On the other hand, in the specialised area of financial instruments, the Financial Collateral Directive *21 introduced non-formalistic enforcement measures, which had to be accepted even by stricter legal systems. *22 In some cases, the obligation to transpose the European rules tailored to the needs of the financial markets triggered consequences in the area of general secured transactions law. *23
These developments have prompted authoritative scholarship in traditionally formalistic legal systems to detect a tendency in the direction of some convergence, which was unthinkable even in the recent past. *24 It goes without saying that if future common rules on enforcement are presented in the form of a suggestion to the national legislators, each of the latter may decide when and how to implement the advised changes. However, even if the European legislator decides to act on the suggestions, the time might be ripe to find reasonable rules commensurate with the needs of the European market and with the multitude of European jurisdictions.
There is much to be said in favour of common enforcement rules based on the principles of simplicity and speedy conclusion. A first step in this direction is to enhance the role of parties’ autonomy in the proceedings. The parties should be free to define by agreement the concept of ‘default’ that leads to enforcement (this may be achieved by applying the general rules on the content of parties’ obligations) and in principle be able to determine the consequences of default.
Furthermore, it is true that many legal systems still impose — at least in some cases and especially where non-possessory security is concerned — realisation of the value of the collateral through public officials. It leaps to the eye, however, that such a method is extremely cumbersome and not well suited to cross-border enforcement. It will often mean depreciation of the assets to be sold. Moreover, it may lead to factual discrimination due to the different length and efficiency standard of proceedings in the various European countries. Particularly important, therefore, would be to allow non-judicial sale exercised in an expedited way and directly by the secured creditor, or by the debtor itself if applicable, as well as other means of using the value of the collateral (i.e., lease), if commercially reasonable. Interim remedies, certainly under the debtor’s and other parties’ right to oppose, could also prove to be of great importance. These rules should be presented as the default ones, though, of course, parties may agree on the need to go to court and take up formal proceedings if they wish to do so.
The point that is bound to raise more concerns is the right of the secured creditor to repossess the collateral after default without asking for judicial authorisation, when the collateral is in the possession of the debtor (in commercial cases, this usually means the debtor’s business premises). English law generally allows self-help remedies such as the one mentioned, within the limits of not ‘breaching the peace’, while other European jurisdictions do not encourage ‘private’ actions of this kind and instead require judicial authorisation and/or intervention of a public official. *25 The latter approach would certainly be more protective of the debtor’s rights but may unduly burden the creditor if the proceedings to obtain judicial authorisation or intervention are lengthy and costly. Common European rules should either require (or suggest) the introduction of expedited proceedings or allow for some form of self-help with all necessary safeguards for the debtor.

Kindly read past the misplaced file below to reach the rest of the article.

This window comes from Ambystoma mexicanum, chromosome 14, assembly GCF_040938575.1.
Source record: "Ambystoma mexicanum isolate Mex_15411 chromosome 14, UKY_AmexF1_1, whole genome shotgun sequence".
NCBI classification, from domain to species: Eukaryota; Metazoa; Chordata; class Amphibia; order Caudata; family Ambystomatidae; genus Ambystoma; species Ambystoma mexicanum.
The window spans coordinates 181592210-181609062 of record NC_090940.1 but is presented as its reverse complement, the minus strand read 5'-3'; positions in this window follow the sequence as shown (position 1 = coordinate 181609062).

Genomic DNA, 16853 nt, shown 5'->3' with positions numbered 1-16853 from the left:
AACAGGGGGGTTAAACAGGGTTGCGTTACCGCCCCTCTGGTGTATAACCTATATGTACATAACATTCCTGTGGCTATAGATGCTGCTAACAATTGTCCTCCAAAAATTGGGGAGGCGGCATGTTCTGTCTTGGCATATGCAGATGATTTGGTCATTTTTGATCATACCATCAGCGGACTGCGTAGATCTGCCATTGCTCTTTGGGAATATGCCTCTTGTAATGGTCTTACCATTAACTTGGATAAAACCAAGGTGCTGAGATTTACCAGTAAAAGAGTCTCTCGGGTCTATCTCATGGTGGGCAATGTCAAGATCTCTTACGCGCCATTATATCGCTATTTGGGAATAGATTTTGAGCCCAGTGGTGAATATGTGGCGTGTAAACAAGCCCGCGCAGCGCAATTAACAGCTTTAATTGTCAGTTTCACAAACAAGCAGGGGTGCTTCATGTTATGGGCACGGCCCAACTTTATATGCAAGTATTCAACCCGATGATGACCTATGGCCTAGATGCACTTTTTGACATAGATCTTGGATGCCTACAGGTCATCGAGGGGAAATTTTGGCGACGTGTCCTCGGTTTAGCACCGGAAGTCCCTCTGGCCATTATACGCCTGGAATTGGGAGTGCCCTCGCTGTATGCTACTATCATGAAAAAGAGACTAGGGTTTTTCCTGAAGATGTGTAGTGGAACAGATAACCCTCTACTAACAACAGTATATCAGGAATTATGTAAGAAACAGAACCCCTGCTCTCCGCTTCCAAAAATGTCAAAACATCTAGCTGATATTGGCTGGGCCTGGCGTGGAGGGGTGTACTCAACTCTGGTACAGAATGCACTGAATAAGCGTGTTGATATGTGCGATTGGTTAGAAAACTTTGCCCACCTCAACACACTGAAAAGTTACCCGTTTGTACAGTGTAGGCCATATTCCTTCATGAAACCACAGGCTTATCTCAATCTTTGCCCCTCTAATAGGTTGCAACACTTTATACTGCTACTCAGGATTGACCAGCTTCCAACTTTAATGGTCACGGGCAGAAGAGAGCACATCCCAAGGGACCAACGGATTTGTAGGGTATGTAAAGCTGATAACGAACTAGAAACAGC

Traditionally, the protection of the debtor and third parties is left not only to formal judicial proceedings and lengthy public sales of collateral but also to certain ‘validity’ requirements such as the prohibition a priori of agreements allowing the creditor to appropriate the collateral upon default (that is, prohibition of pactum commissorium).
The tendency in commercial transactions is to abandon such validity requirements (which are more and more restricted and challenged even in traditional legal systems) *26 and to concentrate attention on the control of proper enforcement proceedings. In particular, invalidity is substituted for by the use of evaluation criteria in order to achieve a fair realisation value, by applying standards such as ‘good faith’ or ‘commercial reasonableness’ to the creditor’s conduct. *27 Parties should not be able to contract out of such standards. Waiver of other obligations, on the other hand, should be possible by agreement but only after default. *28
Another mechanism of protection of the debtor and third parties is to avoid any enrichment of the creditor (i.e., if there happen to be any surplus from the sale or alternative use of the value of the collateral, it should return to the debtor). While this principle is well established in the area of traditional security rights such as non‑possessory pledges, more resistance is encountered in the case of retention of title devices — in particular, sale with retention of ownership and financial lease. The argument is made that the seller or lessor is the ‘real owner’ of the assets and thus should be able to exercise full right of ownership. *29 Though not referring to the notion of title, also the Cape Town Convention provides that the conditional seller or the lessor may terminate the agreement and take possession or control of the assets without accounting for any surplus. *30
Prohibition of undue enrichment, however, may be important also in the case of retention of title devices — all the more so if a ‘floating’ retention of title continuing on proceeds is allowed.
Finally, transparency rules may be useful, an example being a duty of the secured creditor to give notice to the debtor and/or other interested parties (i.e., other secured creditors) prior to any extra-judicial disposition of the encumbered assets. On the other hand, the cost-effectiveness of such a requirement depends on the degree of the formalities that are imposed (written form, minimum content of notice, etc.) and it may turn out to be less efficient in the case of other interested third parties than where the debtor is concerned. *31